EDITORIAL: Editorial: Business over private email should be public
Jan 09, 2013 (The Pantagraph - McClatchy-Tribune Information Services via COMTEX) --
In early December, the Associated Press reported that aides to Louisiana Gov. Bobby Jindal used personal email to craft a public message about health care cuts.
Of more importance is the big picture: In this day of constant electronic communication, government workers found a way to step around the law designed for the public to know how government works.
Illinois' Freedom of Information Act allows access to internal government workings, with restrictions relating to personnel, litigation and real estate transactions. Attorney General Lisa Madigan's office -- charged with advocating public access -- has ruled emails about the public's business are, indeed, public. That's refreshing, since public access laws in Illinois are generally weak.
Louisiana law doesn't require emails to be part of the public record, so residents there were not legally able to read how Jindal's aides privately discussed how the state should respond to a public backlash against $523 million in health care cuts.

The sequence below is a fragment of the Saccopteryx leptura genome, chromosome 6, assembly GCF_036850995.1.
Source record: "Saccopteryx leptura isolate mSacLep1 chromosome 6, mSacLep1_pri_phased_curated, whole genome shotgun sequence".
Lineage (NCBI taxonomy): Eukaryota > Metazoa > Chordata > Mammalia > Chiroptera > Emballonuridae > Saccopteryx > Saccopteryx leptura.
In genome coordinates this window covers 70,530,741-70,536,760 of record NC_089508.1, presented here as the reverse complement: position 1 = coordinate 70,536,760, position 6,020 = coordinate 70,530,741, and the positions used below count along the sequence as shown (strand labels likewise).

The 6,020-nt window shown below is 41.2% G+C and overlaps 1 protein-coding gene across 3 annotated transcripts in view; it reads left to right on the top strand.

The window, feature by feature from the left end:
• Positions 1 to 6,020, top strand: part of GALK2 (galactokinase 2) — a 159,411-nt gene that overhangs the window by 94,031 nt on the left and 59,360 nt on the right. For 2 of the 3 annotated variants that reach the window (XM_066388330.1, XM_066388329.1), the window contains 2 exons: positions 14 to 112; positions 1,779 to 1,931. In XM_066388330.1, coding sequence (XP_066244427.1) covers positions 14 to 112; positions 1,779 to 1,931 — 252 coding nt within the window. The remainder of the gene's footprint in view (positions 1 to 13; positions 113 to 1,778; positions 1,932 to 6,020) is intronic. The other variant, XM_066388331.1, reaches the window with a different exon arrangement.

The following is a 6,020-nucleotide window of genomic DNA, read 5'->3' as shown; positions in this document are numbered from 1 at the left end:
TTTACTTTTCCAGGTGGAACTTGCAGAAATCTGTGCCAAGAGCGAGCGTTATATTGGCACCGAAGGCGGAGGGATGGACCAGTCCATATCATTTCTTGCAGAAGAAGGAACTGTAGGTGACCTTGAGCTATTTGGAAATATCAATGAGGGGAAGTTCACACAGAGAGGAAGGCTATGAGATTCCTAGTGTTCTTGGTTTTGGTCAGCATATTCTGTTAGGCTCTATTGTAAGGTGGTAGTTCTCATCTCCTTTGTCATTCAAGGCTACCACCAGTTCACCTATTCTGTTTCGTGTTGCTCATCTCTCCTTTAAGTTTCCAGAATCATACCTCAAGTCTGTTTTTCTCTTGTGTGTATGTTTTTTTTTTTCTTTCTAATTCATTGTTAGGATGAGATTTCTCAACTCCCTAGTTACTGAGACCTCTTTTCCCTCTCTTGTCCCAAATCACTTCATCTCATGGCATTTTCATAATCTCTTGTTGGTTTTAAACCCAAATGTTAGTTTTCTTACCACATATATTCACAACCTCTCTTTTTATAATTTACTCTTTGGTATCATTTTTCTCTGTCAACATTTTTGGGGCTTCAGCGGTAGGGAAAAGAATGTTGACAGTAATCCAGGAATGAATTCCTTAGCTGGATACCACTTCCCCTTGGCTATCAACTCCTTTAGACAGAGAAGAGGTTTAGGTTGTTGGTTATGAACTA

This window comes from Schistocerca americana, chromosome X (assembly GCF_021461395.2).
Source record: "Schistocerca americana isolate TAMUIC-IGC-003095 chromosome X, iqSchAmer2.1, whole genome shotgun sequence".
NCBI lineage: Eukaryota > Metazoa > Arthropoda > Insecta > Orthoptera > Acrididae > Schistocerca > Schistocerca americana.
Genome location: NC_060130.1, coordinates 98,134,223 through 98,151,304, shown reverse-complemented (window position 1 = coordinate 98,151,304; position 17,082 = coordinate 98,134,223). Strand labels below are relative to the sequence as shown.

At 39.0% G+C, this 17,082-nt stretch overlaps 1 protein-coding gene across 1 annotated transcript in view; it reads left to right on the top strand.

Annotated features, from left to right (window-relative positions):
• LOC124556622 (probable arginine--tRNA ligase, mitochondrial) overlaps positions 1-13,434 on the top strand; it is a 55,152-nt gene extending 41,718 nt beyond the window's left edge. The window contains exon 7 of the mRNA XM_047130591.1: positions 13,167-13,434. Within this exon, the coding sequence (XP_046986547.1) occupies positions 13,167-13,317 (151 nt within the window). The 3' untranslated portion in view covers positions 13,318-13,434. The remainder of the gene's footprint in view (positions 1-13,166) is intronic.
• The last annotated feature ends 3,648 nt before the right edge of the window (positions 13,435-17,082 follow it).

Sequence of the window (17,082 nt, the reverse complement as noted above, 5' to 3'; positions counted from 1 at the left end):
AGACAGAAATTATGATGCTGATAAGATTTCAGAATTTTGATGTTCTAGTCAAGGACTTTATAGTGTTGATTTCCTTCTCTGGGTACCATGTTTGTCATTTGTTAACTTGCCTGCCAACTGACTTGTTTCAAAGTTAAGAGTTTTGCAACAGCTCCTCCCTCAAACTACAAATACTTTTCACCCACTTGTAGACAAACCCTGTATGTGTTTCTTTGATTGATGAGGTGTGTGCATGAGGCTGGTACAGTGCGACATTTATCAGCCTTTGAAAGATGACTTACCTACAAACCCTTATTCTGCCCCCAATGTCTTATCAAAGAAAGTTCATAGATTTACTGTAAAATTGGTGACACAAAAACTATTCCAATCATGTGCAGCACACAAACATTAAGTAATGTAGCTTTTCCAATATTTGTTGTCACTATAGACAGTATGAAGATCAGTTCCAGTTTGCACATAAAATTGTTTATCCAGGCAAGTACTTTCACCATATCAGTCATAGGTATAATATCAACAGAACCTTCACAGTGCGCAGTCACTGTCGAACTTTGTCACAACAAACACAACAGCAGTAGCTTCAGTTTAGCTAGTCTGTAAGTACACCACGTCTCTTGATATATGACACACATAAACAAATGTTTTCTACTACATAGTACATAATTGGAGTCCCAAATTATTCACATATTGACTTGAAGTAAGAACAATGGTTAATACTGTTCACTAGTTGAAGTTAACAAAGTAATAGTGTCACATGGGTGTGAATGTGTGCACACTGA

The AP said 26 states view private emails as public records, but the rest have no clear rules or prevailing case law on their use. Private emails sent by former Alaska Gov. Sarah Palin prompted a new law in that state. Massachusetts previously ruled that private emails of former Gov. Mitt Romney were legal, but subject to public record archiving.
Most of us are guilty of sending personal messages using company email. We send notes to spouses asking about dinner, tell friends about a bad day at work, communicate with our kids' schools about practice schedules -- the list is endless. Usually, even when those emails are sent to public accounts, we can make a distinction between a private note and what is a part of the public's business.
In Louisiana, and elsewhere, email has provided a way to discuss public business in private. That's got to be addressed. If government, and its officials, want to be trusted, public access is essential.
The public's right to know is one of the most important laws in the land. It must not be abused by those it protects, or by those from whom we are protected.
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